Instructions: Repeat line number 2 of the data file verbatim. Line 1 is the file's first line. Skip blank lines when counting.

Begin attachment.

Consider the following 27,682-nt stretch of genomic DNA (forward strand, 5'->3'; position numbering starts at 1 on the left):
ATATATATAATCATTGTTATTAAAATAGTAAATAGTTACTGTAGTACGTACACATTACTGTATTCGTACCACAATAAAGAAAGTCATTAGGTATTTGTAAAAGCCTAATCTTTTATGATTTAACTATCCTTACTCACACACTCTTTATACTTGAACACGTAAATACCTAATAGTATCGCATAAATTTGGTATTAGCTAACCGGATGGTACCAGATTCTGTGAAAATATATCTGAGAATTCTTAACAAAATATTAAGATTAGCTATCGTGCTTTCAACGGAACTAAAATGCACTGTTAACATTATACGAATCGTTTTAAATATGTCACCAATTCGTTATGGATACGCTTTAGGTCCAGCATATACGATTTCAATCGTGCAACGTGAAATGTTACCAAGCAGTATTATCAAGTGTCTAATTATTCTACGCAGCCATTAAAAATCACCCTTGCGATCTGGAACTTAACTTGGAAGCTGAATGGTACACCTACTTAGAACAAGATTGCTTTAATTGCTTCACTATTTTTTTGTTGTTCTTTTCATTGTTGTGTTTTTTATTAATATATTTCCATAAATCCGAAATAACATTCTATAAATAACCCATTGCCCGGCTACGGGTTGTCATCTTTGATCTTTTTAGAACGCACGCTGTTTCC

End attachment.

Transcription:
ATATATATAATCATTGTTATTAAAATAGTAAATAGTTACTGTAGTACGTACACATTACTGTATTCGTACCACAATAAAGAAAGTCATTAGGTATTTGTAAAAGCCTAATCTTTTATGATTTAACTATCCTTACTCACACACTCTTTATACTTGAACACGTAAATACCTAATAGTATCGCATAAATTTGGTATTAGCTAACCGGATGGTACCAGATTCTGTGAAAATATATCTGAGAATTCTTAACAAAATATTAAGATTAGCTATCGTGCTTTCAACGGAACTAAAATGCACTGTTAACATTATACGAATCGTTTTAAATATGTCACCAATTCGTTATGGATACGCTTTAGGTCCAGCATATACGATTTCAATCGTGCAACGTGAAATGTTACCAAGCAGTATTATCAAGTGTCTAATTATTCTACGCAGCCATTAAAAATCACCCTTGCGATCTGGAACTTAACTTGGAAGCTGAATGGTACACCTACTTAGAACAAGATTGCTTTAATTGCTTCACTATTTTTTTGTTGTTCTTTTCATTGTTGTGTTTTTTATTAATATATTTCCATAAATCCGAAATAACATTCTATAAATAACCCATTGCCCGGCTACGGGTTGTCATCTTTGATCTTTTTAGAACGCACGCTGTTTCC